Andrew Lesnie, the Australian cinematographer who helped define the cinematic look of Middle-earth and changed blockbusters forever alongside his friend and collaborator Peter Jackson, passed away Monday after suffering a heart attack. He was 59.
A Sydney native, Lesnie began his career in filmmaking as an assistant camera operator and cameraman before transitioning to work as a cinematographer in the mid-'80s. His international break came in 1995 with Babe, the family film about a sheep-herding pig co-written and produced by fellow Australian and Mad Max creator George Miller. The film was a box-office hit and received nearly unanimous critical acclaim. Miller and Lesnie re-teamed for the sequel Babe: Pig in the City, and for some live-action work on Miller's Oscar-winning animated film, Happy Feet.
After the success of Babe, Lesnie began what would become more than a decade of collaboration with Peter Jackson on the Lord of the Rings and Hobbit trilogies. Lesnie won an Oscar for The Fellowship of the Ring and a BAFTA for The Return of the King but was somehow not nominated for an Oscar when The Return of the King made its historic 11-award sweep. The films changed epic moviemaking forever, became worldwide hits and earned massive critical acclaim. Jackson is usually thought of as the visionary force behind the whole thing, but all those beautiful visuals you remember, all that dramatic light and those sweeping vistas ... that was Lesnie's artistry at work.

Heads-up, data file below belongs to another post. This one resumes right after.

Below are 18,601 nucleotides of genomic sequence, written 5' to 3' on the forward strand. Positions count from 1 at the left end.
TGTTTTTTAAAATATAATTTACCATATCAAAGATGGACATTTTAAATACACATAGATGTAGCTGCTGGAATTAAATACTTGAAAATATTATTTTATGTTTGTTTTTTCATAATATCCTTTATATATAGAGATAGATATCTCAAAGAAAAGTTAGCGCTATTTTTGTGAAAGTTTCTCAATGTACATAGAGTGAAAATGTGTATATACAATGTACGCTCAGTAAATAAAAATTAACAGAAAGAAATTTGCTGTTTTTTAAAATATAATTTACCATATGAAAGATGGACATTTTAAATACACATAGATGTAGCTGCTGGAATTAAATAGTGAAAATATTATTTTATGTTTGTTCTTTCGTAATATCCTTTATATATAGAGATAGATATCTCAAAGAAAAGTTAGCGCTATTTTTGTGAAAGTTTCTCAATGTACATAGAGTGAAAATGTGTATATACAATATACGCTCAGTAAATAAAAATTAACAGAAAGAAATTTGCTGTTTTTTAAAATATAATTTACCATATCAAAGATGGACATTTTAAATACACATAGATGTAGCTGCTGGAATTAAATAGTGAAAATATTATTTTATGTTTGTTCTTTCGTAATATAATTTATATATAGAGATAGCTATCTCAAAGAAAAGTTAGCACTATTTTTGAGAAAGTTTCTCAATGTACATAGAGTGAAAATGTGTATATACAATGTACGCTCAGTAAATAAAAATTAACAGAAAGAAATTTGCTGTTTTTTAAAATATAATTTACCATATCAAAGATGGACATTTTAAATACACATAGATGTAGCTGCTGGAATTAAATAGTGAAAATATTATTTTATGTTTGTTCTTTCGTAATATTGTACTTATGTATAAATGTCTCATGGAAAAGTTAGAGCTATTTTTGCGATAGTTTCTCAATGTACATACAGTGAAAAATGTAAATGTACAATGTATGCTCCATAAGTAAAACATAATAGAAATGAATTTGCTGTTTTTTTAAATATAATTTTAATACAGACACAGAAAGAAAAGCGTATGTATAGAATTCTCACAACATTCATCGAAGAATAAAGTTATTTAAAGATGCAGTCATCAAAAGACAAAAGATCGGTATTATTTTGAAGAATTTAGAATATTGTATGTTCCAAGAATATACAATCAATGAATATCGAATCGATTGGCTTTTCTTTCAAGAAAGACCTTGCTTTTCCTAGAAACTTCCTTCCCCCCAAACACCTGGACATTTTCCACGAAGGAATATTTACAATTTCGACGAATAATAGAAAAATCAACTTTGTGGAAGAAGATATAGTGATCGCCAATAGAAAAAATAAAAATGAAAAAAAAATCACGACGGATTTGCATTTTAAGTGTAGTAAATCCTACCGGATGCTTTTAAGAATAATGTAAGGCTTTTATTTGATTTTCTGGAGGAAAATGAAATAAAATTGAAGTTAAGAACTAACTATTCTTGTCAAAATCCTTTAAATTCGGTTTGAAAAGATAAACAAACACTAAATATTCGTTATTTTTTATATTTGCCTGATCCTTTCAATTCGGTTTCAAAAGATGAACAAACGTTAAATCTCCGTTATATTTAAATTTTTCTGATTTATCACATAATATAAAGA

His Lord of the Rings success made Lesnie a very sought-after cinematographer. He continued to collaborate with Jackson on every film the director shot after The Lord of the Rings, including King Kong and The Lovely Bones, but he also showed his talents on a number of other blockbusters. In the last decade of his career his credits included I Am Legend, The Last Airbender and Rise of the Planet of the Apes, and he even briefly returned to his duties as a camerman to shoot Martin Scorsese's Rolling Stones concert film Shine a Light. His most recent film was Russell Crowe's directorial debut, The Water Diviner.
Lesnie wasn't a household name, but he was a massive talent who contributed amazing work to some amazing films. He was also, as anyone who's watched the hours and hours of Lord of the Rings documentary footage (as I have) can see, a good man. To highlight that, we'll let Jackson have the last word on his friend and collaborator: